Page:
Heaven only knows how the Japanese will resolve their economic problem but using the answers provided by economists’ theories and models has been a dismal failure.
You know I have said before that even if a government floods an economy with fiscal stimulus, the money circulates according to the labor share. And if labor does not rise, as in Japan, the fiscal stimulus will not be effective. The end result has to be more labor share. But just as you pointed out, there is cheap labor elsewhere keeping wages down in one way or another. That vicious cycle has to be broken. Wages have to start going up to cover the social costs of labor in order to maximize net social benefits.
Like you say, inflation is not the goal, but it would be a good consequence.
In my reply I said that fiscal stimulus would not be effective. I really meant that fiscal stimulus would not change the effective demand limit unless it somehow changed labor share.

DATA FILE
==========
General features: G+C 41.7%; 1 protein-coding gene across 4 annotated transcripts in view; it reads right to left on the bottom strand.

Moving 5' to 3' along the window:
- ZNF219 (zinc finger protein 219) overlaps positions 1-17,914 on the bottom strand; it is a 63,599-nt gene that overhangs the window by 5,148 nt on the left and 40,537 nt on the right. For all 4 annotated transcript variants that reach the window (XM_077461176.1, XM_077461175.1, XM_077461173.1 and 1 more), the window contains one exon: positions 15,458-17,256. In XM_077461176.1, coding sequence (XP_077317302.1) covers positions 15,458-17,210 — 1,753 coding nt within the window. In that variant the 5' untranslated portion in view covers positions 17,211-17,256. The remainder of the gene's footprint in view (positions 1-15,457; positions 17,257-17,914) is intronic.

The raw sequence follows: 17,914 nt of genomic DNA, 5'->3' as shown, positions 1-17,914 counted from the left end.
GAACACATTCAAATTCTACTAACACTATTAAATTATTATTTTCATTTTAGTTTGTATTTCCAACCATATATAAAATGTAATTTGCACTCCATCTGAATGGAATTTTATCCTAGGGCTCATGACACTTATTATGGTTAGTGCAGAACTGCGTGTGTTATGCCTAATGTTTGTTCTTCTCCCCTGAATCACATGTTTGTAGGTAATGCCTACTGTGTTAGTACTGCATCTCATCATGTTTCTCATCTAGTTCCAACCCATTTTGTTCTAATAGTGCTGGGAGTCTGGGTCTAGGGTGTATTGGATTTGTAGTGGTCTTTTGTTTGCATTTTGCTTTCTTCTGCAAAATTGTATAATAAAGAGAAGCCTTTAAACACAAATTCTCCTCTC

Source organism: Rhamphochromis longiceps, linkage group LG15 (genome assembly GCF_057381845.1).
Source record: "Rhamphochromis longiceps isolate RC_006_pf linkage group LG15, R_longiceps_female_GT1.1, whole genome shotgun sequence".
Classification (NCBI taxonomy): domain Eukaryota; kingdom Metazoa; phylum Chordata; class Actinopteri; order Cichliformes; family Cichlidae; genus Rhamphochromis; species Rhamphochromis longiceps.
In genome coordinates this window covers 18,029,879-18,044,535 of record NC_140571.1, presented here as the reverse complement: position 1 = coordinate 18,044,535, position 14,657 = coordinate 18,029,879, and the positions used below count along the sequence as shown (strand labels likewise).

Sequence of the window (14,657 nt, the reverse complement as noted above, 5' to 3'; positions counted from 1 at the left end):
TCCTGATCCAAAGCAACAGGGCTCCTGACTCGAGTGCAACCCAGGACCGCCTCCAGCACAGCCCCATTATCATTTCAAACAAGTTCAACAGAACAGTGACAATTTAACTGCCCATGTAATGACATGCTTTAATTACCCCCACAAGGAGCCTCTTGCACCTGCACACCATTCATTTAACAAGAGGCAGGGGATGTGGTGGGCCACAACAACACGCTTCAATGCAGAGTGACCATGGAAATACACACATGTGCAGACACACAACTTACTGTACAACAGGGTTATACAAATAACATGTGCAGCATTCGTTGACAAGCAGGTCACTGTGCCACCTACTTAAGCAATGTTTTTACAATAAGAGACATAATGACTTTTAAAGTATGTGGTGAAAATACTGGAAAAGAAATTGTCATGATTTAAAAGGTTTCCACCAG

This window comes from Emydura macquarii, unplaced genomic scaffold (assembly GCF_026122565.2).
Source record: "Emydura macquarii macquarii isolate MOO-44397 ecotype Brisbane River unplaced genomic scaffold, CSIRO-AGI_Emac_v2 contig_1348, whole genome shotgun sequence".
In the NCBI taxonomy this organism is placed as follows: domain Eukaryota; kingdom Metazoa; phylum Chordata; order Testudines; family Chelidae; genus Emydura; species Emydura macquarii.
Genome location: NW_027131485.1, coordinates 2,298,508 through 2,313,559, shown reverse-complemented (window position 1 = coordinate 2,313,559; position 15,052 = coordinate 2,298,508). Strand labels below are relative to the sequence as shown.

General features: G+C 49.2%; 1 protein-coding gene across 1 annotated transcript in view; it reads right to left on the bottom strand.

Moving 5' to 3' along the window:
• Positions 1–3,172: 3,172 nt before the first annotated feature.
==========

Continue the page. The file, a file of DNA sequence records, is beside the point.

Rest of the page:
Labor share up, capital share down. Capital goes offshore or into
non-productive uses (share buybacks, M&A, etc.).
More probable that capital finds non-productive uses with low labor share. When you raise labor share, you raise effective demand in the economy. Then you will see more productive uses of capital income to serve the higher labor share consumption. Profit margins may come down a bit but businesses used to do fine with lower profit margins.
“I really meant that fiscal stimulus would not change the effective demand limit unless it somehow changed labor share.”
Yes, I agree. But I think that would be asking too much out of the Japanese economy.
Theirs is an export based economy. They import raw materials, manufacture goods, and export those products at a profit. That worked well until China started manufacturing those same goods at a cheaper price.
Now you would have them to increase labor share. So they must employ more labor or pay labor higher wages. Either way, their production costs go up. I don’t understand how that could happen, given the competition they face.
Japanese businesses are just as disloyal as ours, they will make a nice profit or else move.